Because of the way film genres rise and fall, it’s very hard finding equivalent films from different eras to compare. But as an example, take a film like Frank Capra’s It’s a Wonderful Life. A great film, yes. But consider Harold Ramis’ Groundhog Day, which is structured around the same basic premise of some kind of magical intervention forcing a man to rethink his life. Because Ramis’ film builds on Capra’s, it can move beyond the quite simple Christmas Carol-esque device Capra uses and get into much more complex metaphysical territory, while still remaining a light and funny film. I honestly think that considered objectively it is the better film (even with Andie MacDowell), but this is a hard conclusion to draw because of the attendant mystique that is attached to the earlier film. And this is the problem: when we compare current films to old films, the new ones lack the accompanying cultural associations and haze of nostalgia.

For another example, consider The Matrix. We have never had a Hollywood science fiction film that so successfully blended cinematic action with the kind of scientific and philosophical speculation that is found in literary sci-fi. It is, I think, a better science fiction film than any that has come before. If you compare The Matrix to Blade Runner, its immediate predecessor as holder of the title Hollywood’s smartest science fiction film, you’ll see how much more advanced the newer film is. Blade Runner is now recognised as a classic, but underneath its wonderful visual look it’s a very simple film, with simple ideas. And they only get simpler as you go back further in time: even 2001, which I love, is not a terribly intellectually sophisticated film. 2001 and Blade Runner are both important films, but other movies since have built on their legacy, upping the ante for the kind of material cinematic science fiction can tackle.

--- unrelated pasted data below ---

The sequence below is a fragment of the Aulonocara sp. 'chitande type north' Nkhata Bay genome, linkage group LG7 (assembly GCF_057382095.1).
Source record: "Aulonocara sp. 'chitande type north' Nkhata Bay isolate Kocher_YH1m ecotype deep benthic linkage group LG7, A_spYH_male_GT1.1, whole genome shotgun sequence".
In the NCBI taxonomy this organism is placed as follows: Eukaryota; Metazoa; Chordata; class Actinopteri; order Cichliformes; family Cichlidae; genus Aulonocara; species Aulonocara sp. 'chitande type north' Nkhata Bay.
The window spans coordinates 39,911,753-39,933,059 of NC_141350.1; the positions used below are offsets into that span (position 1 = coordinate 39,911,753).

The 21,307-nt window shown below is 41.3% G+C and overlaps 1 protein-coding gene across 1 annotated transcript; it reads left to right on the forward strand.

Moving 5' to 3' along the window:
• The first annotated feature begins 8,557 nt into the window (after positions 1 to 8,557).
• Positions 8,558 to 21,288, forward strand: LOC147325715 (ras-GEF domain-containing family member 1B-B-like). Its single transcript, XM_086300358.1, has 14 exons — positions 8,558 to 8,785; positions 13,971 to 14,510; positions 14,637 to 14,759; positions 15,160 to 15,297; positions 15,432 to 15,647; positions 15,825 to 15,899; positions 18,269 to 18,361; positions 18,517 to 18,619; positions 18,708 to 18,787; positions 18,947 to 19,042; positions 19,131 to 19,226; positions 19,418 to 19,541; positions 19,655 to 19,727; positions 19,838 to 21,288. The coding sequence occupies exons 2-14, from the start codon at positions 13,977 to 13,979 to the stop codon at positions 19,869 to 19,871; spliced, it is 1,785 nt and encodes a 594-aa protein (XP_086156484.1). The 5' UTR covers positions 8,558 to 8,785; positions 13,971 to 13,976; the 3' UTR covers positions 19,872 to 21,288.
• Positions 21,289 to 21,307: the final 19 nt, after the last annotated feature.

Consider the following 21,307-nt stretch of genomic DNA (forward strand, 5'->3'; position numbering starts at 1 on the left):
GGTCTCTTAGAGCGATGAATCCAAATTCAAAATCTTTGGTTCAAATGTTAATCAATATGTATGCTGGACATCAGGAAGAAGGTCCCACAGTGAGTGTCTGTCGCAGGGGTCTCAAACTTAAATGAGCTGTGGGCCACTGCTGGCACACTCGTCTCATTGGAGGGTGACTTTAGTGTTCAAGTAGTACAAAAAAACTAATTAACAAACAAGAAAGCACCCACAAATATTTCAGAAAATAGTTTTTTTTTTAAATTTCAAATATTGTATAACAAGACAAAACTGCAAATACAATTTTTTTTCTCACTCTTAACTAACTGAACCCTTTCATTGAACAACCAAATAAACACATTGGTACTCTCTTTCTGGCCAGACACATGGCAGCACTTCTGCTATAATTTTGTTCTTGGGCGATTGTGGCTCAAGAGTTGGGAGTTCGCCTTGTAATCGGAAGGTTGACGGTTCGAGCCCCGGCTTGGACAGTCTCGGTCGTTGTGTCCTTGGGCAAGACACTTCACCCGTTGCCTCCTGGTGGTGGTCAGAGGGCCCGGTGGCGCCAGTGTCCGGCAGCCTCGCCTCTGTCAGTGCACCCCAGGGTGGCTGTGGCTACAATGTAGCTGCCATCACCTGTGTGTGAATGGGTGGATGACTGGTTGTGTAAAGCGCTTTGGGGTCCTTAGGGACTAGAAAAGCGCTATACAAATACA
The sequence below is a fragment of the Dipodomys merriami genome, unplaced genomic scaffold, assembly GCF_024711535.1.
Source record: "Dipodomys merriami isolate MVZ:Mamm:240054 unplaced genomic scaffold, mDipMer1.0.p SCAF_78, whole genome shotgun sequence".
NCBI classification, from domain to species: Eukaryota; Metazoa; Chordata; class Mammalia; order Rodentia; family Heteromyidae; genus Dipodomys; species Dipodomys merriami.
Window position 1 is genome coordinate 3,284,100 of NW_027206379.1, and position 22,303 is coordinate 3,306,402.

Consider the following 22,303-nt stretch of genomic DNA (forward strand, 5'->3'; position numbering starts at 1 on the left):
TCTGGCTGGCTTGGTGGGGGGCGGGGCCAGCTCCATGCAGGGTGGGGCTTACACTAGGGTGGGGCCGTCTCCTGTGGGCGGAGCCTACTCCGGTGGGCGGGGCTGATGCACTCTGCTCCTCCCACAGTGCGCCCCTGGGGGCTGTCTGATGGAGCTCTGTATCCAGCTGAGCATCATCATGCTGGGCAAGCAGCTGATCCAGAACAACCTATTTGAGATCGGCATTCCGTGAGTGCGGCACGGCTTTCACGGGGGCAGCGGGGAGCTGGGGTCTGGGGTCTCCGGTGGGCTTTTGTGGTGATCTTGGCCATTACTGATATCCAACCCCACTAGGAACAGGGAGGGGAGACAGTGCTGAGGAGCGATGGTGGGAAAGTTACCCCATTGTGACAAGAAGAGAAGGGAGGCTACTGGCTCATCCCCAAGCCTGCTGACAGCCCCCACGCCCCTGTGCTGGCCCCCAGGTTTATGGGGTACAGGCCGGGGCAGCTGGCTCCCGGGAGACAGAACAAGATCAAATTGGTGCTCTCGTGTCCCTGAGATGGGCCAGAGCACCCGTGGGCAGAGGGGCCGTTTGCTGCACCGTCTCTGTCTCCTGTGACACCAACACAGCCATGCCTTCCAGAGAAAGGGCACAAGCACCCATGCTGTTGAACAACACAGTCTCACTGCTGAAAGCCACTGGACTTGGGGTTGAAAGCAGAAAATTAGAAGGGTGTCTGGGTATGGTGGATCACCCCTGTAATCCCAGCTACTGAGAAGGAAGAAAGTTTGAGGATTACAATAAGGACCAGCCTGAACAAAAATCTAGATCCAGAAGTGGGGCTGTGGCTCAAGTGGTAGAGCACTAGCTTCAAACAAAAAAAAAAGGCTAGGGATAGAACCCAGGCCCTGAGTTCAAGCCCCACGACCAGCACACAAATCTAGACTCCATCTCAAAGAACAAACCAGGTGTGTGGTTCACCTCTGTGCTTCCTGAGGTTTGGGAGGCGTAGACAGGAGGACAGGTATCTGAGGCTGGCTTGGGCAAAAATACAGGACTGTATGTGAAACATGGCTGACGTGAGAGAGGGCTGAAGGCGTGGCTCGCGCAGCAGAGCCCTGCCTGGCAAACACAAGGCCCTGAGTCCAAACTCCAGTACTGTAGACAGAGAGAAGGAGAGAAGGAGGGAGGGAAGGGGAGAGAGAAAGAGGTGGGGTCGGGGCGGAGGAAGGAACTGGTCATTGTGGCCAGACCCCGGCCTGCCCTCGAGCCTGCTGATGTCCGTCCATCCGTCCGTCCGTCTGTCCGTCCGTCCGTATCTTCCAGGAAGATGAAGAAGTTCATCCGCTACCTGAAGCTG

It’s always difficult to stand up and say that film from the last few years is a future classic: it can seem silly and presumptuous. If I say this about Eternal Sunshine of the Spotless Mind, for example, you’d probably tell me it was a good film, but that I was a little ahead of myself. But that’s what people would have said if you’d said the same about The Matrix in 1999, or Blade Runner in 1982, or Taxi Driver in 1976, or 2001 in 1968, or The Searchers in 1956, or It’s a Wonderful Life in 1946. Which doesn’t mean I’m right: I’m just trying to point out that the classics of tomorrow are always sitting underneath our noses, enjoyed but not revered at the time they’re released.

Critics can never spot these films with certainty, but I think it should be a part of their role to try. Apart from anything else, doing so is the best way to look past the myriad poor-to-indifferent movies in cinemas at any given time, and to retain some faith in the art form.

Update, 20/6/05: I sent an email to Jim Schembri to alert him of this piece, and he was nice enough to respond with the following comments:

Your essay is interesting, though film fatigue is not a factor, as my reviews of Eternal Sunshine and the Lord of the Rings films attest. My praise for the combination of intelligence and spectacle in the LOTR trilogy, in fact, has been comprehensive. I’m hoping they set a benchmark for the new century.

You also generalise comments from the piece to include all film, when it is clear the story is about huge-budget, mass-market popcorn movies, not films such as Sideways or Sunshine.

Which may be a fair point: while I was using Schembri’s article as a starting-off point, and deliberately broadening the argument, I could perhaps have been fairer in how I did so.